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What does SRY stand for?

SRY stands for sex region Y chromosome


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Y chromosome infertility is usually caused by deletions of genetic material in regions of the Y chromosome called azoospermia factor (AZF) A, B, or C. Genes in these regions are believed to provide instructions for making proteins involved in sperm cell development, although the specific functions of these proteins are unknown.
) In this way, recombination preserves the integrity of the chromosomes. The X and Y chromosomes are notably different with respect to recombination. During female meiosis, the two X chromosomes undergo recombination throughout their entire length (illustrated by red lines). In contrast, during male meiosis, the Y chromosome recombines with the X chromosome only at its tips. Thus, over time, deleterious mutations accumulate in the nonrecombining regions of the Y chromosome.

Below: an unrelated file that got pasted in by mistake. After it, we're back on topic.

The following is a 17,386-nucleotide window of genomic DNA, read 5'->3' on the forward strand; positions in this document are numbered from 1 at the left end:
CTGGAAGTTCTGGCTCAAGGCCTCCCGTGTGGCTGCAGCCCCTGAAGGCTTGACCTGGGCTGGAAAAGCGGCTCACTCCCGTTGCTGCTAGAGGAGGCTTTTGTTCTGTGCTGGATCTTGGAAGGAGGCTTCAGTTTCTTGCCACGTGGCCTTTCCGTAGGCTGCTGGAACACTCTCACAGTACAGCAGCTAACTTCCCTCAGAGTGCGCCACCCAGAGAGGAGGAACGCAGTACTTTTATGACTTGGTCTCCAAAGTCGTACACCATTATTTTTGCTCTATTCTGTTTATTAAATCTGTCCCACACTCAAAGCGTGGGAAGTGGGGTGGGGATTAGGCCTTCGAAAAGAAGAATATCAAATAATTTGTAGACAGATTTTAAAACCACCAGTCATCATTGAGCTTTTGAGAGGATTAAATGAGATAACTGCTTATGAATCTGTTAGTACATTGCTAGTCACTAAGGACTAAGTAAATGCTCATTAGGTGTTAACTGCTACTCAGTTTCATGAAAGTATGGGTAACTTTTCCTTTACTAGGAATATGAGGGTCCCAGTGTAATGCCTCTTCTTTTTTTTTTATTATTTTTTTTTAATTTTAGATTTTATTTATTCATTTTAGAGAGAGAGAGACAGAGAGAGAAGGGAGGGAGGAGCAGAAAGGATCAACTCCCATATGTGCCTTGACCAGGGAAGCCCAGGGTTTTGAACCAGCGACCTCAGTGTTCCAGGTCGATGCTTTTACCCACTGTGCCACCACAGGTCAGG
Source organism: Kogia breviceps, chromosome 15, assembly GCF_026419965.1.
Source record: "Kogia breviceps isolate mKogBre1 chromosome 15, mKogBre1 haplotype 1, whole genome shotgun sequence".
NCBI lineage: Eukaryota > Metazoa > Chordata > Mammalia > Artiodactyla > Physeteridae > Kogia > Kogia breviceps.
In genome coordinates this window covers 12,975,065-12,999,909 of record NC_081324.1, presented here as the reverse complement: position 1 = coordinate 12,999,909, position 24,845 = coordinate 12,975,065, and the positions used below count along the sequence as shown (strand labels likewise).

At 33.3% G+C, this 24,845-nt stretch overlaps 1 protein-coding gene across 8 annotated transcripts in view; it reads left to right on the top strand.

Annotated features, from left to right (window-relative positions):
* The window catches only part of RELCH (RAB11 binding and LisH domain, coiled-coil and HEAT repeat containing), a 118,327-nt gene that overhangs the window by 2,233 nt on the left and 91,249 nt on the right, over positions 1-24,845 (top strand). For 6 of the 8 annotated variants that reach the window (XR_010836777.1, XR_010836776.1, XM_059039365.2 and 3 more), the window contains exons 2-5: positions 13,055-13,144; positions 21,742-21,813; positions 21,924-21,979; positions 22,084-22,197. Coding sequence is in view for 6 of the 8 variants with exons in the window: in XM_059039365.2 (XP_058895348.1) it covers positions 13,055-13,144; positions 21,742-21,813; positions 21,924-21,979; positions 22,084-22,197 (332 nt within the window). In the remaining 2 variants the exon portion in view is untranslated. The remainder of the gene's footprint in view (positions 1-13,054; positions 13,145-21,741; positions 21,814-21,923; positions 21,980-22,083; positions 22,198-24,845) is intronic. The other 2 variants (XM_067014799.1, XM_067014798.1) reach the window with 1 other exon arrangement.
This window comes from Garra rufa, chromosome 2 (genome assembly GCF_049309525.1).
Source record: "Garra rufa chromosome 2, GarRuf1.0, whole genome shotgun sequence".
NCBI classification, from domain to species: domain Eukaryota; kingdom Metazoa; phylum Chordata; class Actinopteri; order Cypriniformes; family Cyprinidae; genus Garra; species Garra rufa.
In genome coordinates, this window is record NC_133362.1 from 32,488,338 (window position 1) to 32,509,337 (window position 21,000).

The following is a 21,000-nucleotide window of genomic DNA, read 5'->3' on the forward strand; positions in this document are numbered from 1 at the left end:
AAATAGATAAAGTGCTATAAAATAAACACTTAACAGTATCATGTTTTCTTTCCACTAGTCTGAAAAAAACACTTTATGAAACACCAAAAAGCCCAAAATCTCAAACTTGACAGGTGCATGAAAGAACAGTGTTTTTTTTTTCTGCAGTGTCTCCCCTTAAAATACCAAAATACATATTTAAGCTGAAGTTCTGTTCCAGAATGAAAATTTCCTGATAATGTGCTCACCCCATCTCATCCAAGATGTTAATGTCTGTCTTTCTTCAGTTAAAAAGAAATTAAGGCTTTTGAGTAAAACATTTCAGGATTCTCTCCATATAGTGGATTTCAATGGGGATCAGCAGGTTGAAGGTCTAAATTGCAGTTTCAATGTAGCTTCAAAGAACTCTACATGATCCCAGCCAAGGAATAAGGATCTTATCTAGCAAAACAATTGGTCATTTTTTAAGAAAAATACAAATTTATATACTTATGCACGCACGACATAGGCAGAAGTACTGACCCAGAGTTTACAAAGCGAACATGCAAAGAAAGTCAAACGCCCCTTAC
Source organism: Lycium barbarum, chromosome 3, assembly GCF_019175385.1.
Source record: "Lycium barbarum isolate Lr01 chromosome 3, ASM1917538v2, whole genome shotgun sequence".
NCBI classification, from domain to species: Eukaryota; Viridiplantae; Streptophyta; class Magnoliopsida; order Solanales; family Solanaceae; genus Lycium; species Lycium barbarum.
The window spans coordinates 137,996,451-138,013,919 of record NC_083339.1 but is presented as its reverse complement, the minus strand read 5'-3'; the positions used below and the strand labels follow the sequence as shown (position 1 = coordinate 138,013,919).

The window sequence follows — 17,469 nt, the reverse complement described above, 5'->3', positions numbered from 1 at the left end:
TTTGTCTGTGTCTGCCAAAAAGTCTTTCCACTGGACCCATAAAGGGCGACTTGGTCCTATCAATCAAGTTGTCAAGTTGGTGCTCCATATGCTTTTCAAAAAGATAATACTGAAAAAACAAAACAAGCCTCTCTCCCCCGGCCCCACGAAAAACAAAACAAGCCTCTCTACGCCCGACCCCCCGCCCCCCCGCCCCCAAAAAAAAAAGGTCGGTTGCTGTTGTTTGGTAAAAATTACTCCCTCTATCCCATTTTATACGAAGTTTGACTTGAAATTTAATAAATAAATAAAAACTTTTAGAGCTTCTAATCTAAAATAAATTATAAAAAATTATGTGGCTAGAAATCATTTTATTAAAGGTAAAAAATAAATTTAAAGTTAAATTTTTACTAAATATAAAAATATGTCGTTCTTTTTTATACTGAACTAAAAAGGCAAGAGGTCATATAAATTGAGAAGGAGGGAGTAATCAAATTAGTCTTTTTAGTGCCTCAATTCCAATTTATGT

WT1 is transcription factor that has four C-terminal Zinc fingers and an N-terminal Pro/Glu-rich region and primarily functions as an activator. Mutation of the Zinc fingers or inactivation of WT1 results in reduced male gonad size. Deletion of the gene resulted in complete sex reversal. It is not clear how WT1 functions to up-regulate SRY, but some research suggests that it helps stabilize message processing. [9] However, there are complications to this hypothesis, because WT1 also is responsible for expression of an antagonist of male development, DAX1, which stands for Dosage-sensitive sex reversal, Adrenal hypoplasia critical region, on chromosome.
Findings were confirmed by comparing similar regions of the Y chromosome in humans to the Y chromosomes of chimpanzees, bonobos and gorillas. The comparison demonstrated that the same phenomenon of gene conversion appeared to be at work more than 5 million years ago, when humans and the non-human primates diverged from each other.